Richard Dodson, two-time America’s Cup Winner and former owner of North Sails in New Zealand, was forced to stop competitive sailing due to MS. Here he tells us of his journey into Paralympic sailing, and the motivation to claim New Zealand’s first-ever Paralympic gold.
Richard, please tell us about your journey from the America’s Cup to the Paralympics?
I progressed from AC sailing to the J boats which was a good progression for the changes MS was having on my sight and balance (my two worst symptoms). Sailing with MS got a little tricky especially at the top level. One World was my last AC Campaign. It took a little convincing to try Para-sailing, as I didn’t appreciate the high level Para-sailing was at. David Abercrombie, CEO of Yachting NZ, suggested David Barnes (my previous team mate who is also ex AC and has MS. David’s MS has progressed to the stage he had to pull out of the campaign) and I give Para-sailing a go as they felt it was not recognized enough in NZ and having two well known yachties involved would heighten the profile of Para-sailing in NZ. NZ is top in the world at sailing and blind sailing, but has never really been recognized in Para-sailing. After our first Para-sailing regatta in Ireland three years ago we realized the incredibly high caliber of the sailors we were to start competing against.
After that first regatta I was blown away by the positive, happy, upbeat attitude of the Para sailors. However, they are still highly competitive and as tough as any in the protest room. At this regatta, which was the Para-Worlds in Ireland, I thought we would either come first or second. We finished eighth. The competition was so much higher than first anticipated. That wiped the grin off our faces, and got the competitive juices flowing again.
How has Paralympic sailing influenced your life after such a successful sailing career before you were diagnosed with MS?
You either embrace it and take it on or you don’t, and you let life pass you by.
How does it feel to represent your country once again at the highest level?
It feels great to be representing New Zealand at this level again. There has been a massive amount of interest and support for our team. Quite mind blowing, and makes us feel extremely humbled. For instance, last night we had a meeting with Russell Coutts, Joey Allen, Matthew Mason and my brother Tom Dodson. Amazing line-up of talent coming out on a wet winter night to debrief our Rio test event and give us words of support and advice for Rio. As we told them, the support from the NZ yachting community and NZ AC yachties is astounding.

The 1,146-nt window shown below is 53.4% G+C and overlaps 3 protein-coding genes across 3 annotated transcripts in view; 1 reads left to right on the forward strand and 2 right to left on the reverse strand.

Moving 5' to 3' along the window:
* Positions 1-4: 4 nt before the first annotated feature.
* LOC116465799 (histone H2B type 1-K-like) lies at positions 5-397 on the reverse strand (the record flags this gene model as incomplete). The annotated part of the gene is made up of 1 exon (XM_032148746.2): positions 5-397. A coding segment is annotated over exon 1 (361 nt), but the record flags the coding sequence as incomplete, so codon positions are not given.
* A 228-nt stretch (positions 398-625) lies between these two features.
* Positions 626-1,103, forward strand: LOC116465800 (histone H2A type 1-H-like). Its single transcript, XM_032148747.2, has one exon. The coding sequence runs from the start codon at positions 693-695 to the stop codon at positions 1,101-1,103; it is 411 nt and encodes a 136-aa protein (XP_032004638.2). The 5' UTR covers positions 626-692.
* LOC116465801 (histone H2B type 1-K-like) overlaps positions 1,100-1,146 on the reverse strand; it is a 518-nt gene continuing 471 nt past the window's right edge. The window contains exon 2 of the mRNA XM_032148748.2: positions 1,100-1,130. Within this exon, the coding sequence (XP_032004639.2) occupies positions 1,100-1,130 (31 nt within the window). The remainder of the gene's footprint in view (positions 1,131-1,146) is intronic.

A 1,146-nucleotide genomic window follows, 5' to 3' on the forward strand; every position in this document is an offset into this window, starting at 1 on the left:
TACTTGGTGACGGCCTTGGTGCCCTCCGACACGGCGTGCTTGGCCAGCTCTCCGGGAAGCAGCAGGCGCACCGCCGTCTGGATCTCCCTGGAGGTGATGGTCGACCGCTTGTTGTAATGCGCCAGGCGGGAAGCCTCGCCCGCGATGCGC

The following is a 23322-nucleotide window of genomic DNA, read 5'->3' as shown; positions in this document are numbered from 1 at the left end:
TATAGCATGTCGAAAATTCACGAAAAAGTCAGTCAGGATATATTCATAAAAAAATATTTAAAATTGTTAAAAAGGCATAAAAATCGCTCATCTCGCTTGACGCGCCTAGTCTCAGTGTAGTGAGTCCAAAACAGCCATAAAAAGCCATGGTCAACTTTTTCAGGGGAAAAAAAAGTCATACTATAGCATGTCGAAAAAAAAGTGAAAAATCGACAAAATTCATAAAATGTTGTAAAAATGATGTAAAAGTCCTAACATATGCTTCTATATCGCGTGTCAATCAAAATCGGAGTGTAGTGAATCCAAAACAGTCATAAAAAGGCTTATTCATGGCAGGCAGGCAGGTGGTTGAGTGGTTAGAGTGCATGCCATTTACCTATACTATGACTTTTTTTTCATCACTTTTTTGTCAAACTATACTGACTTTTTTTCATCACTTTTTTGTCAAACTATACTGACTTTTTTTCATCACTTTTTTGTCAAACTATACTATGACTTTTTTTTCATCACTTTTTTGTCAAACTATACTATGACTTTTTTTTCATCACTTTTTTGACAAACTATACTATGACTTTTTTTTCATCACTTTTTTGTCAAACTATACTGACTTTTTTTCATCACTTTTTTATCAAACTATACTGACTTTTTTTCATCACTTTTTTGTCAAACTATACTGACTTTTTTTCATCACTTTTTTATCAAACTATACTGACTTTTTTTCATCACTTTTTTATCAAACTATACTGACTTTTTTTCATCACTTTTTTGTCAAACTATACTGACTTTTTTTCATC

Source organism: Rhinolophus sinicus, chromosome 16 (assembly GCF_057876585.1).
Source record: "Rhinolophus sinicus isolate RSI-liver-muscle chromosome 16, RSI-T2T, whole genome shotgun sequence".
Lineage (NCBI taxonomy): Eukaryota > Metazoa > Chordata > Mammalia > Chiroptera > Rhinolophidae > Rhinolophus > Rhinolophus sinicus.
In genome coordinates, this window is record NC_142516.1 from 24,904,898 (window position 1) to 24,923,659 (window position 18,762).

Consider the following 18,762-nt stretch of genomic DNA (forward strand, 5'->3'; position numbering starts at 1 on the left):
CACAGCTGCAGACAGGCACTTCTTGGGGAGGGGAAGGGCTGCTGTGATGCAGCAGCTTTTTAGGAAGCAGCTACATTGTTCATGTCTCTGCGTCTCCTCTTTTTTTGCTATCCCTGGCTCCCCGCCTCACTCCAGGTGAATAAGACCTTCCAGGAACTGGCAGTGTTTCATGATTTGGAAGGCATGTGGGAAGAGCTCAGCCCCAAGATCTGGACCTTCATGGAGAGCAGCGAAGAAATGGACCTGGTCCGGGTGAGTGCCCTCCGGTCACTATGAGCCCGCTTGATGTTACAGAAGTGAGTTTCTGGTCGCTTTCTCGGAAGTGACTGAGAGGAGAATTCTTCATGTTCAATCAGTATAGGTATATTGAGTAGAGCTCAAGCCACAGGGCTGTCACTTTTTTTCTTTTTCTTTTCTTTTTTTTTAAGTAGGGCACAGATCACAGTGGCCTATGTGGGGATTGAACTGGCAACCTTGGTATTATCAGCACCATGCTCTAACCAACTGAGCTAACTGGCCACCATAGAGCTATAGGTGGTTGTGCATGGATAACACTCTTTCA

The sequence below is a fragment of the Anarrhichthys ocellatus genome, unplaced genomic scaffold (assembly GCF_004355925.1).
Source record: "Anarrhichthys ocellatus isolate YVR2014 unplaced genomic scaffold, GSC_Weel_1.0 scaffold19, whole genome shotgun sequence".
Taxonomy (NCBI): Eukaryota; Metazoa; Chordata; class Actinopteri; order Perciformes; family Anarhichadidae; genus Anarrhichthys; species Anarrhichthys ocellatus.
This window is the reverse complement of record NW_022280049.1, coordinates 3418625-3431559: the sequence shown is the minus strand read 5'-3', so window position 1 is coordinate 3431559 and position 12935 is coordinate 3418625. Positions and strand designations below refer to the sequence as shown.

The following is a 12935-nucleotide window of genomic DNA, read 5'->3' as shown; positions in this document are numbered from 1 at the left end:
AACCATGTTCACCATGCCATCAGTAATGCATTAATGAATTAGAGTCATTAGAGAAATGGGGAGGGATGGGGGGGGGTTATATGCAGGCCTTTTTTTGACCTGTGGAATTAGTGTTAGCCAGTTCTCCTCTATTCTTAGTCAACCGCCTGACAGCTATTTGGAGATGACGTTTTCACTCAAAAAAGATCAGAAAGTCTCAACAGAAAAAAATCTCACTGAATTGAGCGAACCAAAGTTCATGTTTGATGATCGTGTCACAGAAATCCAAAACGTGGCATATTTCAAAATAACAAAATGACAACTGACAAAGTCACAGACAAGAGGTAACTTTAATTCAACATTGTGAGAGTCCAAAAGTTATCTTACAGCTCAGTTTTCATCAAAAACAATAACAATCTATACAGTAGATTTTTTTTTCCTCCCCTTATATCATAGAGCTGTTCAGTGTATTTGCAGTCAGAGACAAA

Once we had to wet sand the bottom of the boat and Matty Mason said he would rally some guys to help us. This was shortly after the AC in San Fran. We had Simon Daubney, Warwick Fleury and Matthew Mason from Oracle sanding alongside Richard Meacham and James Dagg from Team NZ. We also often will have mixed crew from different AC teams on our number two boat.
The New Zealand Sonar crew looks to be a very strong team. What are your goals, who are the big threats and where do you see your strengths on the water?
We have a fast boat. North Sails New Zealand, with technical advice from our coach Don Cowie, have built us FAST sails. Dimension Polyant has kindly supplied cloth free of charge during the whole campaign. Until very recently we had our office at North Sails in the Auckland Viaduct which they gave us at no charge.
We have had the top sailors in the world to train against. However, being on the other side of the world means we have not competed in many overseas regattas. So whilst we have tough opposition here it is still only the two Sonars to line up and start against. So we really miss not having one design fleet racing. We sail against the RNZYS Youth fleet in their Elliot 7ms and they like nothing better than to give the “old boys” a hard time.